The chart below illustrates the stock of homes that are either in foreclosure or that are delinquent in mortgage payments. This potential inventory has been falling rapidly in the Seventh District states, yet it remains far higher than historic levels in the late 1980s through the early 2000s.

Note: The levels above are made up of homes having delinquent mortgages plus other homes that are undergoing foreclosure. Inventory of mortgages in foreclosure refers to the total number of loans in the legal process of foreclosures started during the quarter. Some foreclosures included in a quarter have been started but have yet to be resolved.

Source: Haver Analytics/Mortgage Bankers Association.

In a similar vein, although existing home prices have recently been on the rise, many non-delinquent homeowners retain a mortgage whose liability value exceeds the expected sales price of the home on today’s market. An unknown number of such owners are unable or unwilling to list them for sale at the present time (despite their desire to move away) but they will possibly do so if home prices continue to climb. And so, such homes represent yet another potential housing supply that may arise as home sales (and prices) continue to improve. The chart below suggests that such home owner situations persist in some of the District’s large metropolitan areas.

Source: Haver Analytics/Zillow.

It is clear that there are many crosscurrents afoot in housing markets. Our diffusion index will be a helpful way to observe how they are playing out across the Seventh District.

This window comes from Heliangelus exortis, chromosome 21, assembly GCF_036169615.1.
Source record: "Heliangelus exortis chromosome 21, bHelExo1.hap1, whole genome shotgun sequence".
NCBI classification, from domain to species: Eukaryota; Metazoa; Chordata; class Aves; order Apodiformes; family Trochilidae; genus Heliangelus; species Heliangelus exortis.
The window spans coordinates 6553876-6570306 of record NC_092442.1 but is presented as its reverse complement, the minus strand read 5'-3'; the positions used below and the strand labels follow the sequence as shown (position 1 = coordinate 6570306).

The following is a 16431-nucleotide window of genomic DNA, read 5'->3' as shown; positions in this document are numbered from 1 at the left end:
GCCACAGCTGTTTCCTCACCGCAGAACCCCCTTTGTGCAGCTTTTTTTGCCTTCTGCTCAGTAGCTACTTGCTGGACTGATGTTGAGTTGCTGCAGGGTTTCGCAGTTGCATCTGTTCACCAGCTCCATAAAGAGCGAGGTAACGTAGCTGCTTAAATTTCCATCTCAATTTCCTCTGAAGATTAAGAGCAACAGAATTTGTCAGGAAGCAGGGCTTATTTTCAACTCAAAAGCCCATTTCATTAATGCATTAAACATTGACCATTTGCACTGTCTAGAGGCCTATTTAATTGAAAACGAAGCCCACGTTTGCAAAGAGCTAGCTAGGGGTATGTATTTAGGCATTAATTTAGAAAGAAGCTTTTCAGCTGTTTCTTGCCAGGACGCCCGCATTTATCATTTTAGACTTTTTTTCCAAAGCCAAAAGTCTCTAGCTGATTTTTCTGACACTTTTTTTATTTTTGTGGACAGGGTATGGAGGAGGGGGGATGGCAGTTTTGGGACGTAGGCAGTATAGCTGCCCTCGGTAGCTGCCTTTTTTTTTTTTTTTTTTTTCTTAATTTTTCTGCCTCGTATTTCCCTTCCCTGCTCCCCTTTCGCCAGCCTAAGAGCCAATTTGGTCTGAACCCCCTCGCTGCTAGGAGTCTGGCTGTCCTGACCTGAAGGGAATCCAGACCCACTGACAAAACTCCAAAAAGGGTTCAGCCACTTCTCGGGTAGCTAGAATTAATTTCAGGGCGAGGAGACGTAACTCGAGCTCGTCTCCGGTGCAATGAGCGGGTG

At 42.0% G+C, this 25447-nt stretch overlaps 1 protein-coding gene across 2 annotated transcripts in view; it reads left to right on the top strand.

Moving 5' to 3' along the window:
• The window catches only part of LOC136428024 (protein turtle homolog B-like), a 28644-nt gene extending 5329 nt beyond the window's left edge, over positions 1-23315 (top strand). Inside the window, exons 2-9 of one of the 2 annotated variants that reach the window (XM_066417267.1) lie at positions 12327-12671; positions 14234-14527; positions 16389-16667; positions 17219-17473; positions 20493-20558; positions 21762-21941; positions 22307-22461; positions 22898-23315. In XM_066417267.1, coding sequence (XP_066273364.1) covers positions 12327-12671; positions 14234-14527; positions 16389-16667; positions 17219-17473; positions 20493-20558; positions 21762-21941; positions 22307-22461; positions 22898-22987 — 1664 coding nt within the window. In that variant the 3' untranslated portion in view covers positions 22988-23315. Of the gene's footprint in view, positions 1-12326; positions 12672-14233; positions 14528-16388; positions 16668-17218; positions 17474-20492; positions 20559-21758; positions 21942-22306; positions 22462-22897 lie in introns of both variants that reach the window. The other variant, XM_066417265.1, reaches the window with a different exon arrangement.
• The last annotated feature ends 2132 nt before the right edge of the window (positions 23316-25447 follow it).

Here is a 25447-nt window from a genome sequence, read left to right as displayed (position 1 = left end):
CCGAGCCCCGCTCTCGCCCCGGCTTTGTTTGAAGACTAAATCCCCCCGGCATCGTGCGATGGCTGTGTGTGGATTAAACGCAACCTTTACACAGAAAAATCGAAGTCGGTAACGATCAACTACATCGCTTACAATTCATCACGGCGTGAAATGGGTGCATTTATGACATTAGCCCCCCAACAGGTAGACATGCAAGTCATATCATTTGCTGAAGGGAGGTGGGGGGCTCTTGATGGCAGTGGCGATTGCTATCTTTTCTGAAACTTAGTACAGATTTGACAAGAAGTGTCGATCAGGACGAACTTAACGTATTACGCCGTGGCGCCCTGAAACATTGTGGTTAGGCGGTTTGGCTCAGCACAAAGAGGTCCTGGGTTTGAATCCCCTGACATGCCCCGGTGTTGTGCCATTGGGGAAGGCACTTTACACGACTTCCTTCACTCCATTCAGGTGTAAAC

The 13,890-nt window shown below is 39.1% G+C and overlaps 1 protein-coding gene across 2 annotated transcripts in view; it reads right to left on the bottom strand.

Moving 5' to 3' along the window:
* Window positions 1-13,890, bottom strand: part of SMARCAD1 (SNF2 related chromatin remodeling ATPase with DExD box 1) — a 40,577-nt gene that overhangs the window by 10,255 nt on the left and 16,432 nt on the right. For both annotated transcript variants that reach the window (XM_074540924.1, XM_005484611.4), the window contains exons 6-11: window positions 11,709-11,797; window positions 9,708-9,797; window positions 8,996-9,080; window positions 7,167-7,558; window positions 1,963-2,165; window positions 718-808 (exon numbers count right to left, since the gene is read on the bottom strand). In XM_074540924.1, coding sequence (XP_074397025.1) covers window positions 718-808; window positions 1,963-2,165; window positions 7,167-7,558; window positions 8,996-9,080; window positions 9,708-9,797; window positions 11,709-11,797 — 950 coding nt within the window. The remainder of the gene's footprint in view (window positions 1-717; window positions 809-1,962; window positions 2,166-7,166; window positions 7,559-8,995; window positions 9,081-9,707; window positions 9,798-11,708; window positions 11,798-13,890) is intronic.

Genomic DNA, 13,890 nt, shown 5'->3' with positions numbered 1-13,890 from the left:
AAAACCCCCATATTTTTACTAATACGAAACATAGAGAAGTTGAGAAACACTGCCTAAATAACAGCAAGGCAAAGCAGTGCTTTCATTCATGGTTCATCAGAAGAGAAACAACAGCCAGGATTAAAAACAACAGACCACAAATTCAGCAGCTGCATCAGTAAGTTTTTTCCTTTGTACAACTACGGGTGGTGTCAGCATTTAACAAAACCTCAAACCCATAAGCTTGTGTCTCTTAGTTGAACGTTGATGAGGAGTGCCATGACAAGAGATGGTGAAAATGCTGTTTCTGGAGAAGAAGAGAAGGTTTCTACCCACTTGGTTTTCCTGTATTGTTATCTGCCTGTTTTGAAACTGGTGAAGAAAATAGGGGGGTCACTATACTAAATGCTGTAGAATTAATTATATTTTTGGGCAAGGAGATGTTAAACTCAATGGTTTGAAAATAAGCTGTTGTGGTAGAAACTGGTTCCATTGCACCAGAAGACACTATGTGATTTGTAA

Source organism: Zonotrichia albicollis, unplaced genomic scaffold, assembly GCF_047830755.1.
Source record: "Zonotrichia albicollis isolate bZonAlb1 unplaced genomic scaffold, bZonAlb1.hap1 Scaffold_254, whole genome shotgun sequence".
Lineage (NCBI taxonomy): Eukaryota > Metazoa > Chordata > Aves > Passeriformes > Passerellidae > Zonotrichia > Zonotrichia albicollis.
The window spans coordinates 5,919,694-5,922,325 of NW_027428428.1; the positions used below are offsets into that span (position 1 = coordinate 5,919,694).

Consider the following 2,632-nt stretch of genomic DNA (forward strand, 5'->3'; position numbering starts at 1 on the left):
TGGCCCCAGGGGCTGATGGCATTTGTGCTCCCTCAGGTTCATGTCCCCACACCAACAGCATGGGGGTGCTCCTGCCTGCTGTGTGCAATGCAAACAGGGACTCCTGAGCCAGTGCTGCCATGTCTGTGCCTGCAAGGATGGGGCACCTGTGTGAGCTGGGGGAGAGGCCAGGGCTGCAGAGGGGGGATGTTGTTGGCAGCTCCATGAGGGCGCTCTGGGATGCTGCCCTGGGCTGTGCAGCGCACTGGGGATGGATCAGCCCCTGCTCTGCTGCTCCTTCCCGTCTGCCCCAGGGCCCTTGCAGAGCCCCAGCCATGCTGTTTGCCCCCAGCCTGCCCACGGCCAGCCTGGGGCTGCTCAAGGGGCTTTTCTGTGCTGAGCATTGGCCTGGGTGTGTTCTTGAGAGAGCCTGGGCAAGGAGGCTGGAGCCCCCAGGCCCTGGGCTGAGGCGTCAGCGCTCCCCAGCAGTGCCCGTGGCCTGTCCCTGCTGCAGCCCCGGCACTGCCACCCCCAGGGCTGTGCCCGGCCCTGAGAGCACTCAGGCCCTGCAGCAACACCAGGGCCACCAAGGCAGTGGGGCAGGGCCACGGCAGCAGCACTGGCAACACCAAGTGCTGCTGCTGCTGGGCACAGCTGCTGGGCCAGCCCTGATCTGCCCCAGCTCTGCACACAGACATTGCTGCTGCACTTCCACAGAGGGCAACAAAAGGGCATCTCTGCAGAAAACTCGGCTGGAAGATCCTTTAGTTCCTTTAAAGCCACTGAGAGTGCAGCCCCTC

[1] Residential investment’s contribution to overall U.S. economic activity is measured in terms of real gross domestic product (GDP) growth at an annual pace, averaged over annualized quarters. (Return to text)

[2] The two data variables used to construct the quarterly index are measured as: (1) percent change in year over year (by month) residential permits, averaged within each quarter, and (2) percent change in year over year house price index (by quarter). The house price data are stated in real terms deflated by the national “core” PCE less food and energy (personal consumption expenditure deflator) as estimated and reported by the Bureau of Economic Analysis. (Return to text)

[3] The index is constructed as [(# MSAs observed) + (# of MSAs for which HPI is greater than one and for which permits is greater than one) – (# of MSAs for which HPI is less than one and for which permits is less than one)] / [2 x (# MSAs observed)]. (Return to text)